In nearly every Turkish Coffee making recipe I have found them recommending us to start by putting coffee in cold water and then bring it to boil.
Why is it necessary for Turkish Coffee to start brewing with cold water?
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Turkish coffee refers to the method of making coffee, not a type of coffee. Also known as mocha or kahve, it is traditionally made in an ibik using cold water to prolong the time the coffee "brews" and releases flavour. The ibik (aka cezve in Arabic) was invented in the 16th century, replacing the previous method of steeping the coffee in hot water set in sand on a tray over glowing embers for a whole day.
The Turkish coffee or mocha maker also aims to produce as much foam as possible and has to bring the mix of water. sugar and very finely ground mocha coffee slowly to the boil stirring all the time. Cold water ensures the maximum oxygen content in the water and therefore potentially more froth. As the coffee comes to the boil and the froth rises, it must be quickly removed from the heat before it boils over -- a little like boiled milk.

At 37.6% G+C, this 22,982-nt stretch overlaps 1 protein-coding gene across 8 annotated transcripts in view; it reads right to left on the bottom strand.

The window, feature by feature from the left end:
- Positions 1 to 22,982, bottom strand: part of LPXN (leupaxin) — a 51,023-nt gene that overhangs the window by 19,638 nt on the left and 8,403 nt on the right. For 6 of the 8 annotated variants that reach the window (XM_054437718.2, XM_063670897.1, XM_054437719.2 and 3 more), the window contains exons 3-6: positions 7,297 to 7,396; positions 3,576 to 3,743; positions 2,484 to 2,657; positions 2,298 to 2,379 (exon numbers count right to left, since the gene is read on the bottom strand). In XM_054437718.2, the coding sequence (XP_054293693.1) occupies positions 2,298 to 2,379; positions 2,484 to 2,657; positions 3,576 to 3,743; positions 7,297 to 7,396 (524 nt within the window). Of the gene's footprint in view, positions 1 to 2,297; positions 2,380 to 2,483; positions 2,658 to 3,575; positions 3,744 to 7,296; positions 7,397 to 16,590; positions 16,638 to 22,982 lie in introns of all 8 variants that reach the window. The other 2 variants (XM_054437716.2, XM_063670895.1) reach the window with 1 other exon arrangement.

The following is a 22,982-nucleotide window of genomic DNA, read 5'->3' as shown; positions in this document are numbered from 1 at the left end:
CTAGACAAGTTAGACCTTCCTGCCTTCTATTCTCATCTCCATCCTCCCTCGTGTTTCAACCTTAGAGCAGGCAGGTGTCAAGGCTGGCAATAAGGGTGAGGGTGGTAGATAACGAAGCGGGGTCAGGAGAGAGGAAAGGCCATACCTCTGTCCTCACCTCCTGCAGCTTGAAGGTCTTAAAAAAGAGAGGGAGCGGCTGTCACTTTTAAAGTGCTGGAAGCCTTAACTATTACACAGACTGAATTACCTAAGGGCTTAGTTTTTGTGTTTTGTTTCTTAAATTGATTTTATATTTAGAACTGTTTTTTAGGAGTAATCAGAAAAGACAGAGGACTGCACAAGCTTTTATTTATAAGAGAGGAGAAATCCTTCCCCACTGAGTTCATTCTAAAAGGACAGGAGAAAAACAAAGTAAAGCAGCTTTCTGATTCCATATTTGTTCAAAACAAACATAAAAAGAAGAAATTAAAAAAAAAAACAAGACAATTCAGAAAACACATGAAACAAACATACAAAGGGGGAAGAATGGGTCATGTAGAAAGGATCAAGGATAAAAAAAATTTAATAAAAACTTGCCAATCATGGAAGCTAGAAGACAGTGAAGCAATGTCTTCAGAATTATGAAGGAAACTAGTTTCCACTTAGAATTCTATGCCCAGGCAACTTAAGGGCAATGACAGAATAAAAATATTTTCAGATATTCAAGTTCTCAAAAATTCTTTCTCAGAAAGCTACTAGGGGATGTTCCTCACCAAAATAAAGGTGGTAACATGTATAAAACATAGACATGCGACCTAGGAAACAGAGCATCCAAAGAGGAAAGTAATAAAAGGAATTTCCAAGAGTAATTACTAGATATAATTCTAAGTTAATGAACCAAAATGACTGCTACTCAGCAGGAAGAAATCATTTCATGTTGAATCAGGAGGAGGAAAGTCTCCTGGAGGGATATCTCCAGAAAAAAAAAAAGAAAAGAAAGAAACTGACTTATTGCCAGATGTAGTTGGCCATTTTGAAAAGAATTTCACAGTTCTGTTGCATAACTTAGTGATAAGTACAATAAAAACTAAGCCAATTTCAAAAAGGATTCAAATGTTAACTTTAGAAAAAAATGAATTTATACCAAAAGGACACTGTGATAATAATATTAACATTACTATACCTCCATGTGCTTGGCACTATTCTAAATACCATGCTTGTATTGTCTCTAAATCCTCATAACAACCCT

Sometimes the froth is skimmed off and divided into the demitasse or mocha cups about three times before the coffee is finally served. The more proficient the mocha maker, the more foam they can produce. And a real Mocha Master knows exactly when to take the mocha off the hotplate at the first boil. Wait too long in the hope of obtaining more foam, and the coffee "catches" and is overcooked. It is then considered a failure and has to be thrown away, because it tastes too bitter and burnt. If, however, you get the timing right, the taste and the silkiness of the foam is unforgettable. Interesting to see that Wikipedia Turkish coffee page mistakenly shows a cezve and not an ibik serving Turkish coffee in Turkey.
In Turkey it is said when a girl can make coffee with a full "head" of froth, she is ready to marry. The Coffee Barer by John Frederick Lewis (1857) The Yorck Project: 10.000 Meisterwerke der Malerei. Licensed under Public domain via Wikimedia Commons